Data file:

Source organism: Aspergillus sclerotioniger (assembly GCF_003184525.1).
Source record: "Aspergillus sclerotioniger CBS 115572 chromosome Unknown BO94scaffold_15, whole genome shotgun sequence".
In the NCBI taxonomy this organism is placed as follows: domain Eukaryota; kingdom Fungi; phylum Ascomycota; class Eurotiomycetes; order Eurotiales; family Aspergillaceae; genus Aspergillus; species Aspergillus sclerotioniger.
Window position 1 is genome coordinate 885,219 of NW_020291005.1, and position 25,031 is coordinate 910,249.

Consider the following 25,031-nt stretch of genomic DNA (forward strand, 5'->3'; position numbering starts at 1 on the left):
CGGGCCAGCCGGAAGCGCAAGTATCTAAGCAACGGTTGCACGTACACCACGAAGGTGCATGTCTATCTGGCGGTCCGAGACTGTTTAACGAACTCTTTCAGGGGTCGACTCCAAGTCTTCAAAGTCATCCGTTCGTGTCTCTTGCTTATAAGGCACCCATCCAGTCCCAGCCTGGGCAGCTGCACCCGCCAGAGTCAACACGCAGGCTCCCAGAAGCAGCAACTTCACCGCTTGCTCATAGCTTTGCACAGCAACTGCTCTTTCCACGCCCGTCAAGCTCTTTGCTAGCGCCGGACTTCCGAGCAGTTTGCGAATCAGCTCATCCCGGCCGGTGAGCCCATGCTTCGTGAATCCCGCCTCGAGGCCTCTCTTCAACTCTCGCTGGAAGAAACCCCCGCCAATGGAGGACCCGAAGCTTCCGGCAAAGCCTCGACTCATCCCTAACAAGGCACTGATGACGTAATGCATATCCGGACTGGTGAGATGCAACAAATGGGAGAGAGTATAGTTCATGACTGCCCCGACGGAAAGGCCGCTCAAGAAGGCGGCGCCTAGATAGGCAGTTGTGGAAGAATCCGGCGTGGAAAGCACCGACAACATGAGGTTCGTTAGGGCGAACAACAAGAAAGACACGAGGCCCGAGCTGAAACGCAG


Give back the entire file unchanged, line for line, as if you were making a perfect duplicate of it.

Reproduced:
Source organism: Aspergillus sclerotioniger (assembly GCF_003184525.1).
Source record: "Aspergillus sclerotioniger CBS 115572 chromosome Unknown BO94scaffold_15, whole genome shotgun sequence".
In the NCBI taxonomy this organism is placed as follows: domain Eukaryota; kingdom Fungi; phylum Ascomycota; class Eurotiomycetes; order Eurotiales; family Aspergillaceae; genus Aspergillus; species Aspergillus sclerotioniger.
Window position 1 is genome coordinate 885,219 of NW_020291005.1, and position 25,031 is coordinate 910,249.

Consider the following 25,031-nt stretch of genomic DNA (forward strand, 5'->3'; position numbering starts at 1 on the left):
CGGGCCAGCCGGAAGCGCAAGTATCTAAGCAACGGTTGCACGTACACCACGAAGGTGCATGTCTATCTGGCGGTCCGAGACTGTTTAACGAACTCTTTCAGGGGTCGACTCCAAGTCTTCAAAGTCATCCGTTCGTGTCTCTTGCTTATAAGGCACCCATCCAGTCCCAGCCTGGGCAGCTGCACCCGCCAGAGTCAACACGCAGGCTCCCAGAAGCAGCAACTTCACCGCTTGCTCATAGCTTTGCACAGCAACTGCTCTTTCCACGCCCGTCAAGCTCTTTGCTAGCGCCGGACTTCCGAGCAGTTTGCGAATCAGCTCATCCCGGCCGGTGAGCCCATGCTTCGTGAATCCCGCCTCGAGGCCTCTCTTCAACTCTCGCTGGAAGAAACCCCCGCCAATGGAGGACCCGAAGCTTCCGGCAAAGCCTCGACTCATCCCTAACAAGGCACTGATGACGTAATGCATATCCGGACTGGTGAGATGCAACAAATGGGAGAGAGTATAGTTCATGACTGCCCCGACGGAAAGGCCGCTCAAGAAGGCGGCGCCTAGATAGGCAGTTGTGGAAGAATCCGGCGTGGAAAGCACCGACAACATGAGGTTCGTTAGGGCGAACAACAAGAAAGACACGAGGCCCGAGCTGAAACGCAG